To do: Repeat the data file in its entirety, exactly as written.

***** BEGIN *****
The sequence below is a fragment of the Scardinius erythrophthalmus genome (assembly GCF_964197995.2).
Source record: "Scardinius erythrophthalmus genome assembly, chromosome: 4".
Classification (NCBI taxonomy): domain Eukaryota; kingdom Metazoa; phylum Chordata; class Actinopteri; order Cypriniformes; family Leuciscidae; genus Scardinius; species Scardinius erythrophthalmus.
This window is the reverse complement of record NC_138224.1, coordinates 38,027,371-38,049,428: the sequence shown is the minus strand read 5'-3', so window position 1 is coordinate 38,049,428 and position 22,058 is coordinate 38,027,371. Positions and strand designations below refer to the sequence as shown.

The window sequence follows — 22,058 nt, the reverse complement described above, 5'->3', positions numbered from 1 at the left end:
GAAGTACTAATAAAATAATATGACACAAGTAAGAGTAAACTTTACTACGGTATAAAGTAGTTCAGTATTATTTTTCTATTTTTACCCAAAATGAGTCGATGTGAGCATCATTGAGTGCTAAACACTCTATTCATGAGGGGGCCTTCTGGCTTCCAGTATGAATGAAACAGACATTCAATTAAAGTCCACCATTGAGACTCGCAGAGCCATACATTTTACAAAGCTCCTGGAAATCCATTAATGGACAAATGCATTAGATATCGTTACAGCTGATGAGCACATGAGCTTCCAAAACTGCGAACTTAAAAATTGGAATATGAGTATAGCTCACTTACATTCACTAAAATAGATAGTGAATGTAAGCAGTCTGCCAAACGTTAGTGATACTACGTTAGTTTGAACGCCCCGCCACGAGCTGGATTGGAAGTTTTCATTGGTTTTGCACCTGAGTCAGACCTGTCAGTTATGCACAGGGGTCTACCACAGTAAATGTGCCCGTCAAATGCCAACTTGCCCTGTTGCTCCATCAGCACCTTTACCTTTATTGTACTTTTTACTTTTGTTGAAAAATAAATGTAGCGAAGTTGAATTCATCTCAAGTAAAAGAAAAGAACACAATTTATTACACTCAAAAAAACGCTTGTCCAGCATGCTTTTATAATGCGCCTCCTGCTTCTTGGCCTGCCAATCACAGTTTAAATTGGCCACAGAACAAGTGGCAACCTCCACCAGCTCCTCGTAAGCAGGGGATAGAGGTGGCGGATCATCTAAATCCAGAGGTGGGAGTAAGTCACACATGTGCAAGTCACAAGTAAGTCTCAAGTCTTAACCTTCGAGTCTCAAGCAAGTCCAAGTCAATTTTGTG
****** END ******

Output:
The sequence below is a fragment of the Scardinius erythrophthalmus genome (assembly GCF_964197995.2).
Source record: "Scardinius erythrophthalmus genome assembly, chromosome: 4".
Classification (NCBI taxonomy): domain Eukaryota; kingdom Metazoa; phylum Chordata; class Actinopteri; order Cypriniformes; family Leuciscidae; genus Scardinius; species Scardinius erythrophthalmus.
This window is the reverse complement of record NC_138224.1, coordinates 38,027,371-38,049,428: the sequence shown is the minus strand read 5'-3', so window position 1 is coordinate 38,049,428 and position 22,058 is coordinate 38,027,371. Positions and strand designations below refer to the sequence as shown.

The window sequence follows — 22,058 nt, the reverse complement described above, 5'->3', positions numbered from 1 at the left end:
GAAGTACTAATAAAATAATATGACACAAGTAAGAGTAAACTTTACTACGGTATAAAGTAGTTCAGTATTATTTTTCTATTTTTACCCAAAATGAGTCGATGTGAGCATCATTGAGTGCTAAACACTCTATTCATGAGGGGGCCTTCTGGCTTCCAGTATGAATGAAACAGACATTCAATTAAAGTCCACCATTGAGACTCGCAGAGCCATACATTTTACAAAGCTCCTGGAAATCCATTAATGGACAAATGCATTAGATATCGTTACAGCTGATGAGCACATGAGCTTCCAAAACTGCGAACTTAAAAATTGGAATATGAGTATAGCTCACTTACATTCACTAAAATAGATAGTGAATGTAAGCAGTCTGCCAAACGTTAGTGATACTACGTTAGTTTGAACGCCCCGCCACGAGCTGGATTGGAAGTTTTCATTGGTTTTGCACCTGAGTCAGACCTGTCAGTTATGCACAGGGGTCTACCACAGTAAATGTGCCCGTCAAATGCCAACTTGCCCTGTTGCTCCATCAGCACCTTTACCTTTATTGTACTTTTTACTTTTGTTGAAAAATAAATGTAGCGAAGTTGAATTCATCTCAAGTAAAAGAAAAGAACACAATTTATTACACTCAAAAAAACGCTTGTCCAGCATGCTTTTATAATGCGCCTCCTGCTTCTTGGCCTGCCAATCACAGTTTAAATTGGCCACAGAACAAGTGGCAACCTCCACCAGCTCCTCGTAAGCAGGGGATAGAGGTGGCGGATCATCTAAATCCAGAGGTGGGAGTAAGTCACACATGTGCAAGTCACAAGTAAGTCTCAAGTCTTAACCTTCGAGTCTCAAGCAAGTCCAAGTCAATTTTGTG